If you live in an area with long cooling seasons and lots of hot days, your dark-colored shingles could be adding heat to your home’s interiors. And that heat gain can drive up your cooling costs, particularly during peak demand times—like the late afternoon—when electricity providers are more vulnerable to blackouts and other problems. Thankfully, studies performed on homes in high-heat areas such as Texas, Florida, and California found that homeowners could reduce electricity usage by 10 to 30% during peak load times just by applying a heat-reflective coating to their roof surfaces. Cool roof coatings, as they’re known to building professionals, are applied to existing rooftops as a liquid “paint.”
But are cool roof coatings really the best answer to cooling woes? A study from Stanford University found that while cool roof coatings do reduce cooling loads for home interiors, they may not actually be the best for the environment. That’s because reflective surfaces can actually reduce area cloudiness, leading to an increase in sunny conditions in densely populated areas—which actually speeds up global warming.
Let’s take a look at cool roof coatings below. We’ll discuss what they’re made out of, which homes stand to benefit most from these controversial materials, and which homes would be better off passing them by.
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Which Kind of Cool Roof Coating Is Best?
Cool roof paint comes in two different forms. Cementitious coatings are made up of concrete and ceramic particles dissolved in white acrylic paint. Elastomer coatings contain additional polymers to keep the coatings less brittle and more water-resistant. In fact, since cool roofs can draw humidity—in turn promoting the growth of algae and mold—it’s standard practice not to apply cementitious coatings on surfaces that haven’t been first prepped with a waterproof solution.
All cool roof coatings improve the solar reflectance of your roof’s surfaces, in turn resulting in lower electric bills. Many also contain UV-resistant materials, which can potentially increase the lifespan of your roof. Double win!
Is Your Roof Right for Cool Roof Coatings?
Not every roof makes a good candidate for these coatings, however. For instance, if you live in an area with shorter summers and colder winters, cool roof coatings could actually increase your energy bills. That’s because the reflective surfaces still offset heat in winter, when solar heat gain could provide some relief from high heating bills.
The average humidity in your location should also factor into your decision. Cool roofs can draw excess moisture, since there’s not as much heat to evaporate water away. And in areas with high humidity, homeowners may face problems with algae and mold, which can degrade your roof over time and lower its durability.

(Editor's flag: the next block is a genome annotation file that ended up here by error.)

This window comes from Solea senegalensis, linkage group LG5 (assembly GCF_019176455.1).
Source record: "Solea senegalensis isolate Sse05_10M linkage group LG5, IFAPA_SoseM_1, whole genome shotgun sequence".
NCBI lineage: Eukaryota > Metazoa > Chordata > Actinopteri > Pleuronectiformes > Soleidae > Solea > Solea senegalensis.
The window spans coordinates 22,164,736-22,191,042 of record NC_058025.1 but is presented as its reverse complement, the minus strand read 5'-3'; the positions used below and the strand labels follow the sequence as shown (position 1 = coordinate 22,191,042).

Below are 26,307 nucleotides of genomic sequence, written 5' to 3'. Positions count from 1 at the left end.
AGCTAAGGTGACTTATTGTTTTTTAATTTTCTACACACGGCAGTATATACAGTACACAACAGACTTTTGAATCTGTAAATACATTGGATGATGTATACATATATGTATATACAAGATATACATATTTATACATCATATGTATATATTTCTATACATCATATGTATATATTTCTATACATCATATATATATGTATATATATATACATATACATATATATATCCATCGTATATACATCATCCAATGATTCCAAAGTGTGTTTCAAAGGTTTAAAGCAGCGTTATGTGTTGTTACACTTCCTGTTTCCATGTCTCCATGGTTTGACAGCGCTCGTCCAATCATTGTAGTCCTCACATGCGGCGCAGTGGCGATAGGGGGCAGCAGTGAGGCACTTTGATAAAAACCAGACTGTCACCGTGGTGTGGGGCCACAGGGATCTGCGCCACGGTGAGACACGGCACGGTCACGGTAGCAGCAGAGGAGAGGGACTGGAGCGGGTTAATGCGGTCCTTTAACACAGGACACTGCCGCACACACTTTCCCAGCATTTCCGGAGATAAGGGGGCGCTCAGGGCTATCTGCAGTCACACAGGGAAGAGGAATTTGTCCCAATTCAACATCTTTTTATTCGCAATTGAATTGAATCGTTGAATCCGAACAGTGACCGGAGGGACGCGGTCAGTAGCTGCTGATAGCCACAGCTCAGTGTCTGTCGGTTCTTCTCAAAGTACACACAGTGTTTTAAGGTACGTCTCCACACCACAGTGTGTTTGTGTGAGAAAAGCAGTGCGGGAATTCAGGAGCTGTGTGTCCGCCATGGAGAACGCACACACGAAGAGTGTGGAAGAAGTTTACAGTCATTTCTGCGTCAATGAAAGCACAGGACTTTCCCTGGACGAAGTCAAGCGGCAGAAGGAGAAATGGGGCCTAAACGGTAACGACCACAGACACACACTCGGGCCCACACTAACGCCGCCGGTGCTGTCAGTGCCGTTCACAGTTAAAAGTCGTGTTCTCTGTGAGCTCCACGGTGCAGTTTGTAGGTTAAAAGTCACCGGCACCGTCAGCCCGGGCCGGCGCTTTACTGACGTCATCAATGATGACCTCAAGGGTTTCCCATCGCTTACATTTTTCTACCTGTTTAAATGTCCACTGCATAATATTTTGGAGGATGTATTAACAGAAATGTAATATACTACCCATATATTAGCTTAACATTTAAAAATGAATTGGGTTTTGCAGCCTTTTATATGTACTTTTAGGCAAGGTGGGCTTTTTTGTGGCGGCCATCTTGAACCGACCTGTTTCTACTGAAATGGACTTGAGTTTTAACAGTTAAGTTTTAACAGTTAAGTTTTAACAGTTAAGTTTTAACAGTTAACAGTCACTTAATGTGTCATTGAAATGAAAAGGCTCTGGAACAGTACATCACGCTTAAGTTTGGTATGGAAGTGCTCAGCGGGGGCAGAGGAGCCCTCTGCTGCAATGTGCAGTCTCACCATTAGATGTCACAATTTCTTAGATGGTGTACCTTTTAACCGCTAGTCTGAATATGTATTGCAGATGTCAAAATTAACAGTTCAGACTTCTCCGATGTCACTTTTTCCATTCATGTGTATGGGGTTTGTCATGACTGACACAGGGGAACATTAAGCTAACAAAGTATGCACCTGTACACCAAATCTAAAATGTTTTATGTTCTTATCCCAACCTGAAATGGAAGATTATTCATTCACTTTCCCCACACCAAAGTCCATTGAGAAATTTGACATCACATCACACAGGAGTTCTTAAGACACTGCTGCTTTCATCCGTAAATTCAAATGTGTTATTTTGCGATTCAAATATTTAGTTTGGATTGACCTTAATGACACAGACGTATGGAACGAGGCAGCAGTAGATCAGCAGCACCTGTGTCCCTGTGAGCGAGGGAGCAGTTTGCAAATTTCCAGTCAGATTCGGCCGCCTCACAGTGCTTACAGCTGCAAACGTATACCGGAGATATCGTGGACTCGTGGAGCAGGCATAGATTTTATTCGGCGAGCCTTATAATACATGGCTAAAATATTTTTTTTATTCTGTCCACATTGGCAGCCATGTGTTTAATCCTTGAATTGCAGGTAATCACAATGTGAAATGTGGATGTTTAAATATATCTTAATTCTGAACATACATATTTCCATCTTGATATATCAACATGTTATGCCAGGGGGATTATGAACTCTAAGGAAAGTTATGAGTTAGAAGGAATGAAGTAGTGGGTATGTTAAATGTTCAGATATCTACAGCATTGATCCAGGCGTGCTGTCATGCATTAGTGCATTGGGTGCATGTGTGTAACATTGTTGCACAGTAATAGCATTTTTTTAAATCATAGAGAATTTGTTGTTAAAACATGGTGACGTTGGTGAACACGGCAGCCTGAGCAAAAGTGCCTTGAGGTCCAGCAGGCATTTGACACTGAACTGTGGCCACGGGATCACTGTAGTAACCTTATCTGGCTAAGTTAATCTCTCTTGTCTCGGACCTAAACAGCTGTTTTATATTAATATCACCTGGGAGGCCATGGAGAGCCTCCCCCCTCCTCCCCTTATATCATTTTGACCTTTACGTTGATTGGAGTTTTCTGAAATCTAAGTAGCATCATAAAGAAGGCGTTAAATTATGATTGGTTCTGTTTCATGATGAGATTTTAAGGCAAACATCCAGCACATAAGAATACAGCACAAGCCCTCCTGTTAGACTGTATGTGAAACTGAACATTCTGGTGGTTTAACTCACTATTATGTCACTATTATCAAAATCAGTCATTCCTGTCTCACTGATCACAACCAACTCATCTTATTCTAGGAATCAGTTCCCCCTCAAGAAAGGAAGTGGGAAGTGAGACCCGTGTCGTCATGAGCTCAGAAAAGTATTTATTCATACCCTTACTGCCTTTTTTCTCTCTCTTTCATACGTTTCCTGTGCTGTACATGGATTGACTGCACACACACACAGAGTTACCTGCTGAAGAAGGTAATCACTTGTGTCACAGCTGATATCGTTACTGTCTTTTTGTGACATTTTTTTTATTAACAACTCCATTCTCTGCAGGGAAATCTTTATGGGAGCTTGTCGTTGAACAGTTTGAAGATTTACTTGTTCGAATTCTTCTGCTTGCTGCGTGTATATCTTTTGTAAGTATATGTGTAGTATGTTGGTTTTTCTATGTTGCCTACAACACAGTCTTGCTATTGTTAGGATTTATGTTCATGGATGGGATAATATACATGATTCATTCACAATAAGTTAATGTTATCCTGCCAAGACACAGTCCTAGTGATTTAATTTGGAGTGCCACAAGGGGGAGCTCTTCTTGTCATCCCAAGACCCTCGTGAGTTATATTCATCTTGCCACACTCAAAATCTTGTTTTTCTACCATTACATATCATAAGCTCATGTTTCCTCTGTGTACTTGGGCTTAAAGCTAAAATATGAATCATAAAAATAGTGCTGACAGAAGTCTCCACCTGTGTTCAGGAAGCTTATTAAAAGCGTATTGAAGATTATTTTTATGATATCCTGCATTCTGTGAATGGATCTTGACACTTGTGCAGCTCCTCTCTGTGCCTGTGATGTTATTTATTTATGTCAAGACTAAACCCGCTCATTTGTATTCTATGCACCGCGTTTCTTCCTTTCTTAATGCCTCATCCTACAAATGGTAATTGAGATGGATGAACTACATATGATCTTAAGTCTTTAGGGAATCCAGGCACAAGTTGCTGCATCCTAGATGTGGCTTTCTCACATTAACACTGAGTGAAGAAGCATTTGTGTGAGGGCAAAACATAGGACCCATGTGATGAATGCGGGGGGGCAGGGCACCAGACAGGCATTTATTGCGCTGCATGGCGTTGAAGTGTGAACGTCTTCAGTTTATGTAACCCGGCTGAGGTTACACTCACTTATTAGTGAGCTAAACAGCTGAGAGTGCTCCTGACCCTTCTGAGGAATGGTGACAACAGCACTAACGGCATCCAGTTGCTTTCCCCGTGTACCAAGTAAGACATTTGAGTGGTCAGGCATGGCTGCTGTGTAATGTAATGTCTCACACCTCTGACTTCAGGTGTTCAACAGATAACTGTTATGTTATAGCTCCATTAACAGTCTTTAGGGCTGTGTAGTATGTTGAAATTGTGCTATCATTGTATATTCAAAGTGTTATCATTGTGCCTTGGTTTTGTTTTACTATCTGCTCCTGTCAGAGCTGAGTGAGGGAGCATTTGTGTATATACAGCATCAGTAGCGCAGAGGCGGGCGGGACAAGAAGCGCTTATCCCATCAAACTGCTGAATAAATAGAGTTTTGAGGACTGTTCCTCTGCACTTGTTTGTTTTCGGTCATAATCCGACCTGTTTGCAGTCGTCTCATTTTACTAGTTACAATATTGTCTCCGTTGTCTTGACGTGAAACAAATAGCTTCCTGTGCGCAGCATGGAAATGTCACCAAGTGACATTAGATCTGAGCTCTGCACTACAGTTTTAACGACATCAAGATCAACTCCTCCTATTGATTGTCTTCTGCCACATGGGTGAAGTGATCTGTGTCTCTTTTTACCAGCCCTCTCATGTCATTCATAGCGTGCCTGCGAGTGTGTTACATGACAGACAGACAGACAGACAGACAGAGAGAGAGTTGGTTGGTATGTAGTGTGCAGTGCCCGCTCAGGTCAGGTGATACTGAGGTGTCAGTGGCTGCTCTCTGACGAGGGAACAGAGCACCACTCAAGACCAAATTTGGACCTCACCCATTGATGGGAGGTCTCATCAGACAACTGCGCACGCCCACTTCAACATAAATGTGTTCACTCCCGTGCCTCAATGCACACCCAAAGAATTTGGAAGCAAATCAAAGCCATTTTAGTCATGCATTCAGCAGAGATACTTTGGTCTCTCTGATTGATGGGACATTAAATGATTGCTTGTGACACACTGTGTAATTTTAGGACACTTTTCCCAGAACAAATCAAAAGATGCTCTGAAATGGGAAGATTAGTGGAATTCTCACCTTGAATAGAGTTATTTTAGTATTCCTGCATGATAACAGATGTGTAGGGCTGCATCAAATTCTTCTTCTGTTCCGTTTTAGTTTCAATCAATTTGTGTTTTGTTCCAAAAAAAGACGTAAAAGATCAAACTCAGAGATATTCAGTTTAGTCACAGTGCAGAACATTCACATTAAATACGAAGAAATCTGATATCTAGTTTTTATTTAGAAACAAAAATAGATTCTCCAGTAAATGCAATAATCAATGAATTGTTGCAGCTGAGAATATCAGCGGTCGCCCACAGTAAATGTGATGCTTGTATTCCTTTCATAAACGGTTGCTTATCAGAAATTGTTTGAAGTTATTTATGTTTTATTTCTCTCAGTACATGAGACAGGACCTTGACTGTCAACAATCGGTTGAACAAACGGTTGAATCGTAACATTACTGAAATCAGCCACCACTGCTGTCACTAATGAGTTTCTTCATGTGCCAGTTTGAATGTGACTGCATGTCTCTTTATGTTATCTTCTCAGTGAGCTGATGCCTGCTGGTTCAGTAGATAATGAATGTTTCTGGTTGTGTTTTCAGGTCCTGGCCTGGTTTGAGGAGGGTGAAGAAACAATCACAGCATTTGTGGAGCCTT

Based on the Stanford research, you shouldn’t use cool roof coatings if you live in a very densely populated area. Painting your roof with these materials in urban spaces could raise the heat island index, resulting in bad news for the environment.
Lastly, coatings perform best on roofs with a low pitch or slope. These roofs typically absorb much more solar radiation, since they’re angled to receive the sun’s rays more directly. A very steeply pitched roof probably doesn’t exhibit the same problems with excess heat, so it won’t benefit as greatly.
Air Sealing: An Alternative to Cool Roof Coatings
As you can see, there are still a lot of questions to be answered before environmentalists can declare cool roof coatings a total win. However, if you want to reduce the amount of heat you absorb through your roof, a safer idea is to make sure you have a properly sealed and insulated attic.
If your attic floor or ceiling isn’t properly sealed with insulation and weatherstripping, your air conditioning can leak from the interior of your home, bumping up your energy consumption significantly. In fact, according to the Department of Energy, attics offer some of the best opportunities to improve your home’s energy efficiency. If you have unfinished floors, make sure to insulate them with insulation blankets and vapor barriers. Also, look for leaks and holes that need special attention, such as gaps around utility chases, soffits, and recessed lights. You can use expanding foam and silicone caulk to plug these gaps. Apply weatherstripping around the attic access to give you extra protection in your home’s interiors.
Better insulating your home is one of the number one things you can do to protect your energy expenses—even if you live in the south. Take that, air conditioning bills!
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